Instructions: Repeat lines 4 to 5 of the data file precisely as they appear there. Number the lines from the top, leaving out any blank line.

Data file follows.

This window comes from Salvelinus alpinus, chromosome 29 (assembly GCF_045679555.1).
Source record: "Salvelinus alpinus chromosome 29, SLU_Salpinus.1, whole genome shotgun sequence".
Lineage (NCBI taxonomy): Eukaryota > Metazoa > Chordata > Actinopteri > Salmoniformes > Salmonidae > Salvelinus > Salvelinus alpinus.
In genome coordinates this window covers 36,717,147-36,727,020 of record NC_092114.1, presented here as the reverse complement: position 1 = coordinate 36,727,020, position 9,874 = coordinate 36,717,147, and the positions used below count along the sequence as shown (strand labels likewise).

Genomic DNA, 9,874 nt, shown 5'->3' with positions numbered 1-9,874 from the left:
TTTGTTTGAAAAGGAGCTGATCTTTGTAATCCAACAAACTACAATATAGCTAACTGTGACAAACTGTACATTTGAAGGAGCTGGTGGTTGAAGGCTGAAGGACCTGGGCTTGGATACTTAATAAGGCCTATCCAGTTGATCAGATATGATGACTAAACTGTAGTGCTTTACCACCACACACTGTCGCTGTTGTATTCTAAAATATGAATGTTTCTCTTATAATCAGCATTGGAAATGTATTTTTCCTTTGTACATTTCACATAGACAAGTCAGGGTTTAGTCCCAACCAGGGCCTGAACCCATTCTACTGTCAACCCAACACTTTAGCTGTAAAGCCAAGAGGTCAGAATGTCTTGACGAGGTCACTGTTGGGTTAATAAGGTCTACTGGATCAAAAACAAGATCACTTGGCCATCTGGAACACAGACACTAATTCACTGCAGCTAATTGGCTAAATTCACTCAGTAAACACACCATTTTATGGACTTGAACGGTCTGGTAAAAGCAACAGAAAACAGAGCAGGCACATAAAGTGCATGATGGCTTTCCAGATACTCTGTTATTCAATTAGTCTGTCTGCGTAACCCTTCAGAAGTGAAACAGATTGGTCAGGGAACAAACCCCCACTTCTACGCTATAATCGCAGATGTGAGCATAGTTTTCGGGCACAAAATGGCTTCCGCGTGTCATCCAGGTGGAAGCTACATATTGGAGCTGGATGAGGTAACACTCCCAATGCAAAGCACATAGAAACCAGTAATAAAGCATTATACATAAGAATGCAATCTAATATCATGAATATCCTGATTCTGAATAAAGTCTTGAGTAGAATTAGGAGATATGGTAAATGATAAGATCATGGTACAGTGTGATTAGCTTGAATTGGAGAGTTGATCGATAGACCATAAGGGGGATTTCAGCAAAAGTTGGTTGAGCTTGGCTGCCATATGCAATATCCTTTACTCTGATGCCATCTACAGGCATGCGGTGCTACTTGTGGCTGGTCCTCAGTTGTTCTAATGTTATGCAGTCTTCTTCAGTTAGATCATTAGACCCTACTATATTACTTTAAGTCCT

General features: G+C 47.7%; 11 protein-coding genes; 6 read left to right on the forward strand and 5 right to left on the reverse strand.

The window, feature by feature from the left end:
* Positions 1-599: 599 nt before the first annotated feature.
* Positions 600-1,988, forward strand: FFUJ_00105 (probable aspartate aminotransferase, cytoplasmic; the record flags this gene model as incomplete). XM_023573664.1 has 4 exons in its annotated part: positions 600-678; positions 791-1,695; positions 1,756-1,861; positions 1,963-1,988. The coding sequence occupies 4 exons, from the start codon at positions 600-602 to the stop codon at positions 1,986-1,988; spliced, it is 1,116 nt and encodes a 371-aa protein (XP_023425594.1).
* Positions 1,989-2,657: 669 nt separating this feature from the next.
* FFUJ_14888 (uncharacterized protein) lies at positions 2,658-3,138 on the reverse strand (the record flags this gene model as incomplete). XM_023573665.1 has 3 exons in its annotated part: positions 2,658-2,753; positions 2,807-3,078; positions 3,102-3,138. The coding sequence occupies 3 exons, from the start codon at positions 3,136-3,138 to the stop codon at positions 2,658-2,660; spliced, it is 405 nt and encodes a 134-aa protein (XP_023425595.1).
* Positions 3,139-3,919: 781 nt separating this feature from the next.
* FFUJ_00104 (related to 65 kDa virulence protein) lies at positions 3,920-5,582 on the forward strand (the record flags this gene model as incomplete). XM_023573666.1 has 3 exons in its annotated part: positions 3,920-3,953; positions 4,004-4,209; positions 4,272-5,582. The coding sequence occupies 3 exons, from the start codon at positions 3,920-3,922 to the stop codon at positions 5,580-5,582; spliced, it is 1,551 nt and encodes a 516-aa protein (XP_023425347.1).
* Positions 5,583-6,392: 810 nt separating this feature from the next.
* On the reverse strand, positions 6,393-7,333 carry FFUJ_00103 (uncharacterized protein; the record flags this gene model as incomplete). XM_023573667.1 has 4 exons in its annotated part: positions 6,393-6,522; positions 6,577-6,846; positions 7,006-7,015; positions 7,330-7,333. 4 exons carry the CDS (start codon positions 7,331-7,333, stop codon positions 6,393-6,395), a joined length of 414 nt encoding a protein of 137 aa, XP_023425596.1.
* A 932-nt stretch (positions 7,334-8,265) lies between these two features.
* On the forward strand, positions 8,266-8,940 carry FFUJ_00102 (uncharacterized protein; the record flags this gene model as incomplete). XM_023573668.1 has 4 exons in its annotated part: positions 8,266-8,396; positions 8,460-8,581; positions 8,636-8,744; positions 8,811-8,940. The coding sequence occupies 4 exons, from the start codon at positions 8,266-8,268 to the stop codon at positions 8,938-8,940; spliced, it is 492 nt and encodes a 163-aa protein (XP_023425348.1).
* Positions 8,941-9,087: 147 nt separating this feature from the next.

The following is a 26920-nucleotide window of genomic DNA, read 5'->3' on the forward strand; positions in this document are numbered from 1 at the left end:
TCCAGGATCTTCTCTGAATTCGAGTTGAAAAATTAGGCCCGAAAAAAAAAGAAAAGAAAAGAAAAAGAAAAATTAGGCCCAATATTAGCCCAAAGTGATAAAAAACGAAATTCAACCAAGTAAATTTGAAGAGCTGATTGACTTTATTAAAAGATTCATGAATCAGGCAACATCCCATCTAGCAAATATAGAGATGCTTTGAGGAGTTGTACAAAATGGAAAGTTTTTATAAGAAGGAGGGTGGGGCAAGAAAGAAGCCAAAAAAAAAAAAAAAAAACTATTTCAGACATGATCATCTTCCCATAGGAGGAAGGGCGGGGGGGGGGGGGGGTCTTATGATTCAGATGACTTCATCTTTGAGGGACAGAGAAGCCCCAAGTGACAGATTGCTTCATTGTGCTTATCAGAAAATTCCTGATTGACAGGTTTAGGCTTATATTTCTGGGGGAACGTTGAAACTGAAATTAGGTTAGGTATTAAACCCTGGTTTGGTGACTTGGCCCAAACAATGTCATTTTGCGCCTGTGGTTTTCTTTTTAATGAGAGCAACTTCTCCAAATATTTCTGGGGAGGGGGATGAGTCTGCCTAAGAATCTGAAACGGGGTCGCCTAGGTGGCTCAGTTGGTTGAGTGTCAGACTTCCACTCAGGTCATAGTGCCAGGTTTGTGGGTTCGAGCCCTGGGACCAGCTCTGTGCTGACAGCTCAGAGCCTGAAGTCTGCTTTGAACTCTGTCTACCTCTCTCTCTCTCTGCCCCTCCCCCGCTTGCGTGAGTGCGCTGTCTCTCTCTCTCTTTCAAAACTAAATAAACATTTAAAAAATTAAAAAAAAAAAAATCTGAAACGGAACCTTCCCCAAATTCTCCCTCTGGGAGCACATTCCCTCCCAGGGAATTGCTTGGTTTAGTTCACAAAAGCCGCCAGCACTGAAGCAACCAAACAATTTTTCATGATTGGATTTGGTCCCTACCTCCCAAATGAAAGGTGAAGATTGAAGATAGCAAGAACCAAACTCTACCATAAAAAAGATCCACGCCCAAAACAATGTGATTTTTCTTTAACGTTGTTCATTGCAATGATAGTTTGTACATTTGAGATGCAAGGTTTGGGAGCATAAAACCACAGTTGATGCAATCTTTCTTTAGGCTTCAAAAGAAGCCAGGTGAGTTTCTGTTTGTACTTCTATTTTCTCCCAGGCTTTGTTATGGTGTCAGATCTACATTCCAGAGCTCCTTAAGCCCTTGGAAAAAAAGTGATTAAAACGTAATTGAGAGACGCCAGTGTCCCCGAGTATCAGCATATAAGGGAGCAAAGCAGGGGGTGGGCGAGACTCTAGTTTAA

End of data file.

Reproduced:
In genome coordinates this window covers 36,717,147-36,727,020 of record NC_092114.1, presented here as the reverse complement: position 1 = coordinate 36,727,020, position 9,874 = coordinate 36,717,147, and the positions used below count along the sequence as shown (strand labels likewise).

Genomic DNA, 9,874 nt, shown 5'->3' with positions numbered 1-9,874 from the left: